[assessment in the digital age]
How to grade, assess, teach, learn and structure the learning experience for students in the digital age?
Many interesting projects are working on this question, and we invite you to share others with us below. For example:
- Nils Peterson and his colleagues at the Center for Teaching, Learning, & Technology (at Washington State University) have been working on developing new assessment strategies and forms of classroom engagement
- Pecha Kucha in the classroom - reframing the presentation from the unstructured long-form speech to the conversation-starting breakdown
- Digital Youth Research was a 3 year project to investigate how kids use technology and media in their everyday learning. They have reports available on their site, and the group recently published a book, Hanging Out, Messing Around, and Geeking Out.
- Re-mediating assessment, a blog considering participatory assessment models in education, authored by Daniel T. Hickey, Michelle Honeyford, and Jenna McWilliams (Indiana University).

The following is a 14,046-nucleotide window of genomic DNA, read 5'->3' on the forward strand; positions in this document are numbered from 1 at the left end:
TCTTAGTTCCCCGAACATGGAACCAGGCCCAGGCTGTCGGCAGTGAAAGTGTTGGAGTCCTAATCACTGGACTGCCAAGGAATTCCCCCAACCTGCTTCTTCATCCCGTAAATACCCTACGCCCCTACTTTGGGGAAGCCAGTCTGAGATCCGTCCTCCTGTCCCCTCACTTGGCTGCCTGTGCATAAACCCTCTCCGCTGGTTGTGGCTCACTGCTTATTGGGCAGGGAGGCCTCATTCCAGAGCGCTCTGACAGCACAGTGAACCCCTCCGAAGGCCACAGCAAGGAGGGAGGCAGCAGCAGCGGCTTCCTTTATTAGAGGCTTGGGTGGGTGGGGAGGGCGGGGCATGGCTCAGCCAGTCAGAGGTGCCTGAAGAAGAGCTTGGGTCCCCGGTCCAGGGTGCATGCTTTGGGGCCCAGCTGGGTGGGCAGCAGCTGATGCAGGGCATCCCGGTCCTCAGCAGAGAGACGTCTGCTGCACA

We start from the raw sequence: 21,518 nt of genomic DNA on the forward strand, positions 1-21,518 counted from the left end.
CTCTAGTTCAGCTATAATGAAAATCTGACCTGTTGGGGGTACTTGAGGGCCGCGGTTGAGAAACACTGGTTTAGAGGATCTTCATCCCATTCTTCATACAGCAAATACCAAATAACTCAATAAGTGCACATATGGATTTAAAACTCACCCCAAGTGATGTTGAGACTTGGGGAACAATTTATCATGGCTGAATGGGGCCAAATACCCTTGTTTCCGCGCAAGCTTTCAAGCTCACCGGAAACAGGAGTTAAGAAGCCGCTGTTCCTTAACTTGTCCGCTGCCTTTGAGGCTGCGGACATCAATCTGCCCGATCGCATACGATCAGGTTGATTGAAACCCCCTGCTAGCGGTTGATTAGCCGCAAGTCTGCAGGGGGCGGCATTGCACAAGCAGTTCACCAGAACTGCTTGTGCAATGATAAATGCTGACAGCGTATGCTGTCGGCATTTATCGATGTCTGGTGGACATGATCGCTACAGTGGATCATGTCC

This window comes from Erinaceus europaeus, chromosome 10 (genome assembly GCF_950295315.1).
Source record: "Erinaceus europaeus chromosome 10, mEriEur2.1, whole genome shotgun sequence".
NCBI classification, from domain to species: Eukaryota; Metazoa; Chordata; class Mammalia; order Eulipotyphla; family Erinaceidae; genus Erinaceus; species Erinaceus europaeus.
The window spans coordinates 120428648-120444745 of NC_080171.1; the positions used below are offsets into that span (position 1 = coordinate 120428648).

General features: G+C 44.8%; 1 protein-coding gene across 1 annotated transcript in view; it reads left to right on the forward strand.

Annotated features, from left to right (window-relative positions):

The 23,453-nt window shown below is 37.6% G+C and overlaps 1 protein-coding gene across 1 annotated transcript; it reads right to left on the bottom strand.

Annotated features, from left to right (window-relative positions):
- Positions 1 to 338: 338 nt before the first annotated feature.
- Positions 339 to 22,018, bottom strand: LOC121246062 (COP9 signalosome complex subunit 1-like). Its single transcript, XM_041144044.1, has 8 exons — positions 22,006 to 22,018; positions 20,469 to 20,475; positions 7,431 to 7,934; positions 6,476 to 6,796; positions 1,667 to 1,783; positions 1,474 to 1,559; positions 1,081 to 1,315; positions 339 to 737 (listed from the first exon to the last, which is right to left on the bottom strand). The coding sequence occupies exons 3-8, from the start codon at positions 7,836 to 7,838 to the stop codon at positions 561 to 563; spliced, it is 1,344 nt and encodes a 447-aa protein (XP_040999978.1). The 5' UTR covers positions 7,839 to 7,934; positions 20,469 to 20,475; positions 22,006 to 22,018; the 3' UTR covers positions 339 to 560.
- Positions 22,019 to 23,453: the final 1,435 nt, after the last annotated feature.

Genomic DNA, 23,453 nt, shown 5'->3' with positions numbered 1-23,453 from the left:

- The DML Research Hub, funded by a MacArthur grant, is supporting two projects. One, lead by Mimi Ito, is called Distributed Learning Research Network, and works on distributed learning that happens in social environments. The other, lead by Joseph Kahne, is called Youth, New Media, and Public Participation Research Network, and investigates the ways that youth, through social and political participation in online communities, affects their capacity and motivation to engage in social and political issues.
- Cathy Davidson and David Theo Goldberg's report, The Future of Learning Institutions in a Digital Age (also available as a free PDF). The report found that students are learning in deeply collective and innovative ways, and that learning institutions - schools - have to keep up or risk obsolescence. They offer ten principles for redesigning learning institutions and pedagogical systems to better reflect the way students learn today. The book-length version of the project, The Future of Thinking: Learning Institutions in a Digital Age will be coming out in 2010.